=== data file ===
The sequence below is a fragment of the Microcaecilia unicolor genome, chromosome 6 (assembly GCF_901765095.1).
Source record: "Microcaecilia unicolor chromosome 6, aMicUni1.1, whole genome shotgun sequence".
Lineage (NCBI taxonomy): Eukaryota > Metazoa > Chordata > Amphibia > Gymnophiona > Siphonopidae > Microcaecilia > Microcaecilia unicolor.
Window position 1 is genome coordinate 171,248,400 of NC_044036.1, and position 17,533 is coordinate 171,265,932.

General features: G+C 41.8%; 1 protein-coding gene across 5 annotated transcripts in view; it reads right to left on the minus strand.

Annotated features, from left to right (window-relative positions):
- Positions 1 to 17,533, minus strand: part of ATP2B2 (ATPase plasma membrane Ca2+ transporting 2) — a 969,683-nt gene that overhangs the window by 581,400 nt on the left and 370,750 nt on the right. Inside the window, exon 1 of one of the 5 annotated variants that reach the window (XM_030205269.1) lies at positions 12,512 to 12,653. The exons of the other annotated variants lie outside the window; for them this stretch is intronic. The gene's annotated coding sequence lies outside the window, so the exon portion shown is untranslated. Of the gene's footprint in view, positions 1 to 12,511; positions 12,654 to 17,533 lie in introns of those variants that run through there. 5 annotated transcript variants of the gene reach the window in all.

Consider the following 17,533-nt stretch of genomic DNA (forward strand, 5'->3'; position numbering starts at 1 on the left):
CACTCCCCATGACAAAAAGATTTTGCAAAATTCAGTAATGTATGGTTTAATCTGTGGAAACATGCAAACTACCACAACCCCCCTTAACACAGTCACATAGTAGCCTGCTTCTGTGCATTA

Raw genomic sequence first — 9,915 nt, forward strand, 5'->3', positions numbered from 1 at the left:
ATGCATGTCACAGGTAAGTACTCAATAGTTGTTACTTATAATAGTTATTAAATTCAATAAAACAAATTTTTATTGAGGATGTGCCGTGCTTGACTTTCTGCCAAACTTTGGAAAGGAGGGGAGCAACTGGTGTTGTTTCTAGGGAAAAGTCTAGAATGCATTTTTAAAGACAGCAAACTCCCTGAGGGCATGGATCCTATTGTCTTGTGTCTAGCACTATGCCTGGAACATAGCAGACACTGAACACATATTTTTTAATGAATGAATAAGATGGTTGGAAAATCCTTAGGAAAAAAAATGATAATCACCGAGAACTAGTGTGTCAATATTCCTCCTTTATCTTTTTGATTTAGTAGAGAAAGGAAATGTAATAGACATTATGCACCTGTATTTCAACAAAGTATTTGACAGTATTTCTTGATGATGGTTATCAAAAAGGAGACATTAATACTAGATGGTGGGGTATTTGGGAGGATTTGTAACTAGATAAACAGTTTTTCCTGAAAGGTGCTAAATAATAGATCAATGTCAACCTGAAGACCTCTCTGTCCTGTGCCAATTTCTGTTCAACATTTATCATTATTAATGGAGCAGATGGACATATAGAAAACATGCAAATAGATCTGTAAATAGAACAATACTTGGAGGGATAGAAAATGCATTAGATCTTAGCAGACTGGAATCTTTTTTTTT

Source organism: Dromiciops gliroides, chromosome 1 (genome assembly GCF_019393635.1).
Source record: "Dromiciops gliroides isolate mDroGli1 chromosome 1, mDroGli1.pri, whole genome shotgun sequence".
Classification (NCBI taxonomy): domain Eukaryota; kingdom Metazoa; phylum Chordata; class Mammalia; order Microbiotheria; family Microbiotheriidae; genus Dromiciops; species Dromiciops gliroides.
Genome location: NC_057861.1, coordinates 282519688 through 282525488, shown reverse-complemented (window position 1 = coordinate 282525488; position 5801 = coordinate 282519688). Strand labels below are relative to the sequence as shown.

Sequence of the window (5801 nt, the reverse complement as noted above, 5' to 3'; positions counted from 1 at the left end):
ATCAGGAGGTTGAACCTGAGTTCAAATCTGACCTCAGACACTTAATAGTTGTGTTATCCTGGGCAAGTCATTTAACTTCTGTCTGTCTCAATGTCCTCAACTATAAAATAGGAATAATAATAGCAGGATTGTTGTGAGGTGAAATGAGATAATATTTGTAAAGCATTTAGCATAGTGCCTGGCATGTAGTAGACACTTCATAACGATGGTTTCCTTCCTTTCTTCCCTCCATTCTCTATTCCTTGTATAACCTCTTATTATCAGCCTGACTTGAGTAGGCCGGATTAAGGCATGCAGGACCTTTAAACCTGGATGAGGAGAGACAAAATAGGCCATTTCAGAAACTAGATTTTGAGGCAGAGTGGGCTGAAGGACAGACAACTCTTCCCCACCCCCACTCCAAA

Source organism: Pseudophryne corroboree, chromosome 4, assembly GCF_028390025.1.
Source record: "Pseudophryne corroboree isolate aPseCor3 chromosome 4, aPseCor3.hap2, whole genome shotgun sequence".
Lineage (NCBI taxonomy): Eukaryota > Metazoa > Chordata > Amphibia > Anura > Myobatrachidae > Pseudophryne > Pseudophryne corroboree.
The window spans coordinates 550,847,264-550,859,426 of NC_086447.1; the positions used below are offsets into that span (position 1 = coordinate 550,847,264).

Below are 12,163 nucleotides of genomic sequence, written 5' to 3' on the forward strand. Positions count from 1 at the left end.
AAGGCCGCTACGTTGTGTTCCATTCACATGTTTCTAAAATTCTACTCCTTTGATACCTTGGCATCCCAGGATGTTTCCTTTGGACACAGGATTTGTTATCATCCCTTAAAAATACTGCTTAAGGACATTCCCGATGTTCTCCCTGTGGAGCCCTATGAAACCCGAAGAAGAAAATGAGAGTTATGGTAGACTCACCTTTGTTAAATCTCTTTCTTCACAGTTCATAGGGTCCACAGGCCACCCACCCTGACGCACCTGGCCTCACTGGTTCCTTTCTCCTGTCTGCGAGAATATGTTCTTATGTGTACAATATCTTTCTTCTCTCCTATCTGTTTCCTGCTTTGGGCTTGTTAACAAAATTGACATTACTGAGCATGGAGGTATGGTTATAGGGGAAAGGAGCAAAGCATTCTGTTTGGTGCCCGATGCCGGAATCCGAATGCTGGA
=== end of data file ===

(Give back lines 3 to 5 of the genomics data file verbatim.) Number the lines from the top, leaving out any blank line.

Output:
Lineage (NCBI taxonomy): Eukaryota > Metazoa > Chordata > Amphibia > Gymnophiona > Siphonopidae > Microcaecilia > Microcaecilia unicolor.
Window position 1 is genome coordinate 171,248,400 of NC_044036.1, and position 17,533 is coordinate 171,265,932.

General features: G+C 41.8%; 1 protein-coding gene across 5 annotated transcripts in view; it reads right to left on the minus strand.